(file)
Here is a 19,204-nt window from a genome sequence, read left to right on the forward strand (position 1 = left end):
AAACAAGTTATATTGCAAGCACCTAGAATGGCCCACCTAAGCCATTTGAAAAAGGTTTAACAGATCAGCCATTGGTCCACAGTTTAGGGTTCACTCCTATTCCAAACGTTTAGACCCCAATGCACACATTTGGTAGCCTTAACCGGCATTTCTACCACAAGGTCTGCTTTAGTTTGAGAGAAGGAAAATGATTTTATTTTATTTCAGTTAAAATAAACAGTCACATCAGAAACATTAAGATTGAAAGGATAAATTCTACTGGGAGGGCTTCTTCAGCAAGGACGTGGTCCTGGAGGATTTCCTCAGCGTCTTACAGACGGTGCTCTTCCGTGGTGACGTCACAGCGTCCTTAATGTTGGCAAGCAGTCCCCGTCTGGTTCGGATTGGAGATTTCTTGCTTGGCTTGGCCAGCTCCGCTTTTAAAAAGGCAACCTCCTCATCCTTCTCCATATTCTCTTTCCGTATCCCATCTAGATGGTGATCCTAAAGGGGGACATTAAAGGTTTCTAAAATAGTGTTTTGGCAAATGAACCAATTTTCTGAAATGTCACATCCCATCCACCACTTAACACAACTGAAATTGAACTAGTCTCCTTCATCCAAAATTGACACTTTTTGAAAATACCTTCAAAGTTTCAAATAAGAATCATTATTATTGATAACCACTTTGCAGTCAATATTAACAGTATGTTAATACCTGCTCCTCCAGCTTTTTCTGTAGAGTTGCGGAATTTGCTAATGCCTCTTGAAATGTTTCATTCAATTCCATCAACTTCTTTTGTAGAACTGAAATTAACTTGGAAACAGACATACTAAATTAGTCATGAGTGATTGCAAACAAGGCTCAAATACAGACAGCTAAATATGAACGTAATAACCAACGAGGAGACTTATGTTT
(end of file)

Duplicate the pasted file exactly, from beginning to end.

Here is a 19,204-nt window from a genome sequence, read left to right on the forward strand (position 1 = left end):
AAACAAGTTATATTGCAAGCACCTAGAATGGCCCACCTAAGCCATTTGAAAAAGGTTTAACAGATCAGCCATTGGTCCACAGTTTAGGGTTCACTCCTATTCCAAACGTTTAGACCCCAATGCACACATTTGGTAGCCTTAACCGGCATTTCTACCACAAGGTCTGCTTTAGTTTGAGAGAAGGAAAATGATTTTATTTTATTTCAGTTAAAATAAACAGTCACATCAGAAACATTAAGATTGAAAGGATAAATTCTACTGGGAGGGCTTCTTCAGCAAGGACGTGGTCCTGGAGGATTTCCTCAGCGTCTTACAGACGGTGCTCTTCCGTGGTGACGTCACAGCGTCCTTAATGTTGGCAAGCAGTCCCCGTCTGGTTCGGATTGGAGATTTCTTGCTTGGCTTGGCCAGCTCCGCTTTTAAAAAGGCAACCTCCTCATCCTTCTCCATATTCTCTTTCCGTATCCCATCTAGATGGTGATCCTAAAGGGGGACATTAAAGGTTTCTAAAATAGTGTTTTGGCAAATGAACCAATTTTCTGAAATGTCACATCCCATCCACCACTTAACACAACTGAAATTGAACTAGTCTCCTTCATCCAAAATTGACACTTTTTGAAAATACCTTCAAAGTTTCAAATAAGAATCATTATTATTGATAACCACTTTGCAGTCAATATTAACAGTATGTTAATACCTGCTCCTCCAGCTTTTTCTGTAGAGTTGCGGAATTTGCTAATGCCTCTTGAAATGTTTCATTCAATTCCATCAACTTCTTTTGTAGAACTGAAATTAACTTGGAAACAGACATACTAAATTAGTCATGAGTGATTGCAAACAAGGCTCAAATACAGACAGCTAAATATGAACGTAATAACCAACGAGGAGACTTATGTTT